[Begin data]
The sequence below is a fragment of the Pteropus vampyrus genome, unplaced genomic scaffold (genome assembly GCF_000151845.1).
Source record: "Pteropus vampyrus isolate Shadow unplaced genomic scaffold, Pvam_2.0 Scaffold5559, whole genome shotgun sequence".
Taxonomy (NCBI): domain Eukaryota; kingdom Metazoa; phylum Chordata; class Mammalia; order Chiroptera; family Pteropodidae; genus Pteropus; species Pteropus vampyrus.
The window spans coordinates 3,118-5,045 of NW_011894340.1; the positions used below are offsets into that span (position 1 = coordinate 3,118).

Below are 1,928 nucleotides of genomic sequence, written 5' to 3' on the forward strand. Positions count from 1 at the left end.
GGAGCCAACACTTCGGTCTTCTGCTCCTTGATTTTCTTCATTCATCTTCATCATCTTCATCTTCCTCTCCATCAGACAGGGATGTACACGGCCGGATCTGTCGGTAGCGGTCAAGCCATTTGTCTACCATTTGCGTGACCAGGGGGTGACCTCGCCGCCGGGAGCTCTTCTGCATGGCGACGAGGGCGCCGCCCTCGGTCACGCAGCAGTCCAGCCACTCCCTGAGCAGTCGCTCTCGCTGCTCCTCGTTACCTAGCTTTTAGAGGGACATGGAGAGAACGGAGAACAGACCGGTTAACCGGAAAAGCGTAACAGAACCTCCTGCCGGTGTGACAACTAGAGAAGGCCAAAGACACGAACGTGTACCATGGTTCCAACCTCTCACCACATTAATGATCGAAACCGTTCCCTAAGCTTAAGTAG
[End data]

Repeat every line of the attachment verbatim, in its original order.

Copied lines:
The sequence below is a fragment of the Pteropus vampyrus genome, unplaced genomic scaffold (genome assembly GCF_000151845.1).
Source record: "Pteropus vampyrus isolate Shadow unplaced genomic scaffold, Pvam_2.0 Scaffold5559, whole genome shotgun sequence".
Taxonomy (NCBI): domain Eukaryota; kingdom Metazoa; phylum Chordata; class Mammalia; order Chiroptera; family Pteropodidae; genus Pteropus; species Pteropus vampyrus.
The window spans coordinates 3,118-5,045 of NW_011894340.1; the positions used below are offsets into that span (position 1 = coordinate 3,118).

Below are 1,928 nucleotides of genomic sequence, written 5' to 3' on the forward strand. Positions count from 1 at the left end.
GGAGCCAACACTTCGGTCTTCTGCTCCTTGATTTTCTTCATTCATCTTCATCATCTTCATCTTCCTCTCCATCAGACAGGGATGTACACGGCCGGATCTGTCGGTAGCGGTCAAGCCATTTGTCTACCATTTGCGTGACCAGGGGGTGACCTCGCCGCCGGGAGCTCTTCTGCATGGCGACGAGGGCGCCGCCCTCGGTCACGCAGCAGTCCAGCCACTCCCTGAGCAGTCGCTCTCGCTGCTCCTCGTTACCTAGCTTTTAGAGGGACATGGAGAGAACGGAGAACAGACCGGTTAACCGGAAAAGCGTAACAGAACCTCCTGCCGGTGTGACAACTAGAGAAGGCCAAAGACACGAACGTGTACCATGGTTCCAACCTCTCACCACATTAATGATCGAAACCGTTCCCTAAGCTTAAGTAG